The past several months I have been dealing with several active duty O-3 (Captains in the Army or Lieutenants in the Navy) military chaplains who are highly motivated and creative, caring, and willing to launch-out to do the right things to help those who cannot easily help themselves (because they are low-ranking enlisted or widows of career service-members and have little or no "clout"). Yet, these chaplains are not being supported or encouraged to do so by their senior chaplains -- who are afraid of their junior chaplains making a mistake (and possibly making THEM look bad). In fact, they are being discouraged and even professionally threatened! This perfectionist mentality, a no-risk-taking, and a do-not-rock-the-boat mindset is presently pervasive in the military chaplaincy to a degree that I have not seen in 24 years of endorsing. And there is even a fear to report such to endorsers or to allow their endorsers take action to address real needs in the chaplaincy. This risk-aversion imposed by mid-level and senior chaplains is more than unfortunate -- it is contrary to one of the reasons that the military gives chaplains rank and authority to get the right things done!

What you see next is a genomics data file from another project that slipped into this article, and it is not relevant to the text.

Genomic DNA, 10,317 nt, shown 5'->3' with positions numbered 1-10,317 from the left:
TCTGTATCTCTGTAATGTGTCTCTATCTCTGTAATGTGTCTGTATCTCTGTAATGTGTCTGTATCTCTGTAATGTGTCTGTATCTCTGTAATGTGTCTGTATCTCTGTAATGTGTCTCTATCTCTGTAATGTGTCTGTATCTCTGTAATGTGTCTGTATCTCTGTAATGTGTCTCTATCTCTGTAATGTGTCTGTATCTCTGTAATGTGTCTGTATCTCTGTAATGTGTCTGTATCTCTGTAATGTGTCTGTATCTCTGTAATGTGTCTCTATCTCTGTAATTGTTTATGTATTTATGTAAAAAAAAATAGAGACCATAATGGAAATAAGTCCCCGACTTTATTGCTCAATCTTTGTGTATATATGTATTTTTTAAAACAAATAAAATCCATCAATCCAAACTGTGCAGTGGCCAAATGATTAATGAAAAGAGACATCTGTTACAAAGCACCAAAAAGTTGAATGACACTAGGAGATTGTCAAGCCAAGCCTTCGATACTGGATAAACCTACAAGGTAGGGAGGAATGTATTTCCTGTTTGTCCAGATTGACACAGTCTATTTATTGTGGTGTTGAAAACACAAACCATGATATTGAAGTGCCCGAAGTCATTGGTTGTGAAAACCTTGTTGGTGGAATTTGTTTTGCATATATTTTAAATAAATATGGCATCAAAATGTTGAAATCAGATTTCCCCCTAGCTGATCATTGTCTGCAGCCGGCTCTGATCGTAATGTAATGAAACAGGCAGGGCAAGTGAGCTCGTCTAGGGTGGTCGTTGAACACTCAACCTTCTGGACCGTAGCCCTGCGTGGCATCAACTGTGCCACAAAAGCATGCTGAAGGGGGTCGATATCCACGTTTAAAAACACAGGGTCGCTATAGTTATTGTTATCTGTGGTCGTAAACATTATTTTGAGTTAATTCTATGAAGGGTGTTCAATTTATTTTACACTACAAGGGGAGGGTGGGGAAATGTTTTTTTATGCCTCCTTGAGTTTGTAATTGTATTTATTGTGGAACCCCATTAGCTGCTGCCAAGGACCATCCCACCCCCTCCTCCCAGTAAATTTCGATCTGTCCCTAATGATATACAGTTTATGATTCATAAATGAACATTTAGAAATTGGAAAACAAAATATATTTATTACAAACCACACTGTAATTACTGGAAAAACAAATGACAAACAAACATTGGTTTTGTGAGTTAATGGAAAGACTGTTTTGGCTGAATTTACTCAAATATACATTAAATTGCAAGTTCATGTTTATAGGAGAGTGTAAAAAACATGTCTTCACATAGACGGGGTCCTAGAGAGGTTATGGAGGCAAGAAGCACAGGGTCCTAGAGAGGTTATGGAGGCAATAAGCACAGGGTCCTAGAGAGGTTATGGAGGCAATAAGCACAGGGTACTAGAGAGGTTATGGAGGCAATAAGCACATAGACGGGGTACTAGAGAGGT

I saw this clip from the business world this snowed-in morning, and thought to myself that the chaplaincy could learn much from the business community. The first 5 minutes is worth the time for military chaplains, junior and senior, in my opinion.

What ALL Military Chaplains Should Read and Bookmark For Regular Review